1 April 2019

The Penitential Act


I would like to make two observations about the penitential act at the beginning of the Mass when the priest leads the congregation to pray:

“I confess to almighty God and to you, my brothers and sisters, that I have greatly sinned, in my thoughts and in my words, in what I have done and in what I have failed to do, through my fault, through my fault, through my most grievous fault; therefore I ask blessed Mary ever-Virgin, all the Angels and Saints, and you, my brothers and sisters, to pray for me to the Lord our God.”

1.

It is right and proper that we admit to God that we have sinned against him. This is the first essential step that leads to our reconciliation with him, as Scripture teaches: “He who conceals his sins will not prosper, but those who confess them will find mercy” (Proverbs 28:13).

Obviously, anybody can repeat this prayer with his tongue, and even beat upon his breast, but in so doing it does not necessarily mean that he is truly repentant. Words may not be a sincere expression of the condition of the heart. God is not impressed with mere formality, but he will certainly not reject a contrite and broken heart.

2.

It is interesting that in this prayer, after confessing his sins, the penitent turns his attention from God and appeals to Mary, the angels, the saints in heaven and upon earth, to pray to the Lord for him. There is nothing wrong to ask others to pray for you (at least as far as one is able to hear you). But this is certainly not enough. The sinner himself must appeal to God.

Since he is the guilty one, the penitent should personally ask God for divine mercy. Others may pray for him and on his behalf, but after all he, and he alone, is responsible to repent and appeal to the Lord to forgive him.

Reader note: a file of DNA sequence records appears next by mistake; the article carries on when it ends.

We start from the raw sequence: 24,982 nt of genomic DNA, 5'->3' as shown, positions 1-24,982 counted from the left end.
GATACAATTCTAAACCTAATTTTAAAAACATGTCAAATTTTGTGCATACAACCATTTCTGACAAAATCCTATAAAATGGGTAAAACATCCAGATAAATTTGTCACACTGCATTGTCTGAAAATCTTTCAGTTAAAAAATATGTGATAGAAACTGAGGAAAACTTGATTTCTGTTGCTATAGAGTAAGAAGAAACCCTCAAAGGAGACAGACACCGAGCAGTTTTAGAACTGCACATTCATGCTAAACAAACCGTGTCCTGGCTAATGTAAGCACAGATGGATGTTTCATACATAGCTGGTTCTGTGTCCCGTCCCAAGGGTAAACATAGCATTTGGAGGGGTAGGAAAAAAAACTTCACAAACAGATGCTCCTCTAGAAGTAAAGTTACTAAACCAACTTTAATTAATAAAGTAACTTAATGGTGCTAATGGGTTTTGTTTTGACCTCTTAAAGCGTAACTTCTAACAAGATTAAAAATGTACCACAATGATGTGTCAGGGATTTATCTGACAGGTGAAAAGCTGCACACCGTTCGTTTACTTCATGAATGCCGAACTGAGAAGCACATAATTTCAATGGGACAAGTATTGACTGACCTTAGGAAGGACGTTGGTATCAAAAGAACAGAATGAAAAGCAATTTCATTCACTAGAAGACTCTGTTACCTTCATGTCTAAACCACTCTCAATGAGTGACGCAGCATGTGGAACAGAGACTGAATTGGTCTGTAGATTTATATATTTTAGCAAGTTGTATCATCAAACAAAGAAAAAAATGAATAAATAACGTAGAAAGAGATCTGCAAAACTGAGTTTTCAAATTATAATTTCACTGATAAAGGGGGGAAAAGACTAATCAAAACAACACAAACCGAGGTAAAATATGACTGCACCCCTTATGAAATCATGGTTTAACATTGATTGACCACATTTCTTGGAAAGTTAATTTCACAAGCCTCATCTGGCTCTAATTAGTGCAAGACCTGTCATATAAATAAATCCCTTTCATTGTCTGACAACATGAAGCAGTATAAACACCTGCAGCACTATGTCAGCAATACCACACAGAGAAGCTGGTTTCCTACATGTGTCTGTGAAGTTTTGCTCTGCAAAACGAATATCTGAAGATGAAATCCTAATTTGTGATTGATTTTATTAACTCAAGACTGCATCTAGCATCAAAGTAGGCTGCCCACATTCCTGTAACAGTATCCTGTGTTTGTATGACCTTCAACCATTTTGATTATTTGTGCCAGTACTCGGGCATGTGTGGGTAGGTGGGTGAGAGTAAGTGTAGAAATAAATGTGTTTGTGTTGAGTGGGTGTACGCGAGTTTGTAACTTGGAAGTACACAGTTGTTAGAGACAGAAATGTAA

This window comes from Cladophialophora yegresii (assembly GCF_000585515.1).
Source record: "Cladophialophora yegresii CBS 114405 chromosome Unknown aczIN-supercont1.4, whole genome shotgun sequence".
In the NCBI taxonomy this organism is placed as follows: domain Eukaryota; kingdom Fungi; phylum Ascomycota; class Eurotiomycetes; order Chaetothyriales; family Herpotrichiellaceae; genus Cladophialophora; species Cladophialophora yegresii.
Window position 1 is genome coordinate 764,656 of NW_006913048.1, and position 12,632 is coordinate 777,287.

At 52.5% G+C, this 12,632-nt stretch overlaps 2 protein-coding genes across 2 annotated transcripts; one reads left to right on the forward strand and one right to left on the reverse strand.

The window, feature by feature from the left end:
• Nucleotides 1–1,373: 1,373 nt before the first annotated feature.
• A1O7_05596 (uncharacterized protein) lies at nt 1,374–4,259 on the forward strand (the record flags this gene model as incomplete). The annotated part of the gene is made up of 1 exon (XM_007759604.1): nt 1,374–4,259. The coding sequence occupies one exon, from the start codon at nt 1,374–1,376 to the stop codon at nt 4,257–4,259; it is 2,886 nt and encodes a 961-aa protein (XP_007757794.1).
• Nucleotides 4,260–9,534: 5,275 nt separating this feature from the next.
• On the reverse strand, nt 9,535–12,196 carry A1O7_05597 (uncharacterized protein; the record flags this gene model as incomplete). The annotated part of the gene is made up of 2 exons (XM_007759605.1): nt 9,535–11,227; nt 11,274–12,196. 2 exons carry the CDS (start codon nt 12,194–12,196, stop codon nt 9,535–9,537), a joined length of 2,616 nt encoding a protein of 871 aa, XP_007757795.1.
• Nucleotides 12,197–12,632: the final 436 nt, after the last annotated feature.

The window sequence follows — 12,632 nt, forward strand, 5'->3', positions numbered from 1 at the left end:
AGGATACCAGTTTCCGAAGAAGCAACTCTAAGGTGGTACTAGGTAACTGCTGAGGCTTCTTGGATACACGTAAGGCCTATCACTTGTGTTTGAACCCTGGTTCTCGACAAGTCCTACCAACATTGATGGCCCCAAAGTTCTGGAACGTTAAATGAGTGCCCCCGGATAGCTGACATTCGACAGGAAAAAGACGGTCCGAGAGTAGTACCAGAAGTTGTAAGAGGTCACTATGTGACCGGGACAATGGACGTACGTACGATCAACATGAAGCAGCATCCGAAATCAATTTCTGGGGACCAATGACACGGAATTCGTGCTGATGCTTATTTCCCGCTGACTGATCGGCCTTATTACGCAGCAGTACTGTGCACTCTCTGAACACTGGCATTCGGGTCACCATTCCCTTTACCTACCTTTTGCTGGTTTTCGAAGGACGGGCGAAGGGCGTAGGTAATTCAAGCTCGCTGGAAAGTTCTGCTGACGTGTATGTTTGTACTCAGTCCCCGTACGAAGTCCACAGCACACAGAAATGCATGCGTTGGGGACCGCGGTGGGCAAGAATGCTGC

Not only so. He must turn to God. He shouldn’t turn neither to Mary, nor to the angels, nor to the saints, or to other believers. He must turn to God because his sins were committed against God and his holy Law. At the same time, the sinner is encouraged to turn to God because the Lord is good and merciful. In fact, God himself invites him to go to him for forgiveness.

God’s Invitation

“Let the wicked forsake his paths, and the man of sin his thoughts; and let him turn to the Lord, and he will be merciful to him; and to our God, for his is full of forgiveness” (Isaiah 55:7).

May today be the day when you sincerely admit to God, “I have sinned against you. I deserve nothing by your punishment. Please be merciful me.” God already knows the disposition of your heart and he is most willing to forgive you. The cross on which his Son bled and died is the ultimate proof of God’s love towards sinners. So please turn to God by faith and you will surely receive mercy and forgiveness.